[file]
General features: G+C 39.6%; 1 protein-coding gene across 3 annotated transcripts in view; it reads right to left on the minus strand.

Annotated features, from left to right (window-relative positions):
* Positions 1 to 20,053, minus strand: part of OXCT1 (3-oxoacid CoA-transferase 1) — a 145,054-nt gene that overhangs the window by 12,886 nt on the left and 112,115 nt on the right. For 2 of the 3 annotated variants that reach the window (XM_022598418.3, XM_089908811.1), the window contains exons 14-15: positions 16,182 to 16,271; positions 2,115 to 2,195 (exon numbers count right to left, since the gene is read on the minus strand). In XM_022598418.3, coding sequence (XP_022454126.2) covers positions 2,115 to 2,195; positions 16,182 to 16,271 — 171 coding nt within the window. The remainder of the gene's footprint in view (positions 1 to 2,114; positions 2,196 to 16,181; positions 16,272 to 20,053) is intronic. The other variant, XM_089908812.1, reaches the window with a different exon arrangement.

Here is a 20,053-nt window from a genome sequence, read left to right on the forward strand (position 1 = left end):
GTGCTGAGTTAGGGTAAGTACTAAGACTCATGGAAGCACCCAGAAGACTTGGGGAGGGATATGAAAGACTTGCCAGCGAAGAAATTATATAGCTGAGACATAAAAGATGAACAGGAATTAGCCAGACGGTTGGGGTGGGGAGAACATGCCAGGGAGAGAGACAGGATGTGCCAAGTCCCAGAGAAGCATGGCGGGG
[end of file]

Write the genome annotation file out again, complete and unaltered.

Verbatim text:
General features: G+C 39.6%; 1 protein-coding gene across 3 annotated transcripts in view; it reads right to left on the minus strand.

Annotated features, from left to right (window-relative positions):
* Positions 1 to 20,053, minus strand: part of OXCT1 (3-oxoacid CoA-transferase 1) — a 145,054-nt gene that overhangs the window by 12,886 nt on the left and 112,115 nt on the right. For 2 of the 3 annotated variants that reach the window (XM_022598418.3, XM_089908811.1), the window contains exons 14-15: positions 16,182 to 16,271; positions 2,115 to 2,195 (exon numbers count right to left, since the gene is read on the minus strand). In XM_022598418.3, coding sequence (XP_022454126.2) covers positions 2,115 to 2,195; positions 16,182 to 16,271 — 171 coding nt within the window. The remainder of the gene's footprint in view (positions 1 to 2,114; positions 2,196 to 16,181; positions 16,272 to 20,053) is intronic. The other variant, XM_089908812.1, reaches the window with a different exon arrangement.

Here is a 20,053-nt window from a genome sequence, read left to right on the forward strand (position 1 = left end):
GTGCTGAGTTAGGGTAAGTACTAAGACTCATGGAAGCACCCAGAAGACTTGGGGAGGGATATGAAAGACTTGCCAGCGAAGAAATTATATAGCTGAGACATAAAAGATGAACAGGAATTAGCCAGACGGTTGGGGTGGGGAGAACATGCCAGGGAGAGAGACAGGATGTGCCAAGTCCCAGAGAAGCATGGCGGGG